Elizabeth McArthur, RSCN, BSc (Advanced Nursing); Frances Dooley, RSCN, RN, DipHE.
Elizabeth-Clinical Nurse Specialist, Paediatric Pain, Royal Liverpool Children’s Hospital, Liverpool; Frances-Ward Sister, Royal Liverpool Children’s Hospital, Liverpool
This case study highlights the difficulties experienced by health-care professionals caring for children with profound special needs, in particular, the problems encountered when the child’s pain and distress is not adequately assessed and managed.
An acute surgical wound colonised with methicillin-resistant Staphylococcus aureus A variety of treatments was used, including hydrocolloid, alginate and wound-cavity dressings. Initially, the wound was dressed with Granuflex (ConvaTec) and Steristrips (3M). The wound broke down at the lower end, allowing the femur to break through the skin surface. This was treated with Kaltostat rope (ConvaTec) and packed with Allevyn cavity dressing (Smith and Nephew). The wound bed was treated with Intrasite Gel (Smith and Nephew) and vancomycin.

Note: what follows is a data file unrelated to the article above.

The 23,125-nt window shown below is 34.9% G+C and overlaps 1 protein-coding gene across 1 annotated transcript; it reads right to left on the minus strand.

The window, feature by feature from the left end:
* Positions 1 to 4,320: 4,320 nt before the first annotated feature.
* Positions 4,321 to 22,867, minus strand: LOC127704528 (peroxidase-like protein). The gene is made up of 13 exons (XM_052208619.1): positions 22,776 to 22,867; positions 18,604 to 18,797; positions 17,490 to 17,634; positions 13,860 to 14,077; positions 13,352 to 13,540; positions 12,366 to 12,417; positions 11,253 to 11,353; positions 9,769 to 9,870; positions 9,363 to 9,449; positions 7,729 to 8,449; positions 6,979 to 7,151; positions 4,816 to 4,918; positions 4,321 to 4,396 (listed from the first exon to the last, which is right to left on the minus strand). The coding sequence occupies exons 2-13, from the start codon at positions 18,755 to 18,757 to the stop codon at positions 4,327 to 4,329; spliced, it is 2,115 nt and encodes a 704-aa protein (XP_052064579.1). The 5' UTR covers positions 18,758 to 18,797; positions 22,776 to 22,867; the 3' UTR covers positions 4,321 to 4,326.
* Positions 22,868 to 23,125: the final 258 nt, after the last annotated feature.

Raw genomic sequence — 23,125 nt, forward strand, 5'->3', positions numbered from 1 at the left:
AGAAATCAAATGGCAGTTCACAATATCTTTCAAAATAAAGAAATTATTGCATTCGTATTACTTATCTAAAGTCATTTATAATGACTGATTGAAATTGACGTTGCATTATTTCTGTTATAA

No formal pain assessment was undertaken. There was no history of how Alice coped with pain or what behavioural cues she might display. Nolan et al (2000) advocate taking a pain history/questionnaire detailing how pain is manifested and what alleviates it. However, there are no validated pain assessment tools for use with children or adults with profound special needs (Biersdorff, 1994; Guisano et al, 1995; McGrath, et al, 1998; Oberlander et al, 1999).
On reflection, a very basic lesson was learnt by our involvement in Alice’s care. ‘Pain is whatever the person says it is,’ wrote McCaffrey and Beebe (1989), but what do we do about the child or adult who cannot tell you about it?
The authors would like to thank the patient, her family and the staff of D3 at Alder Hey Hospital.
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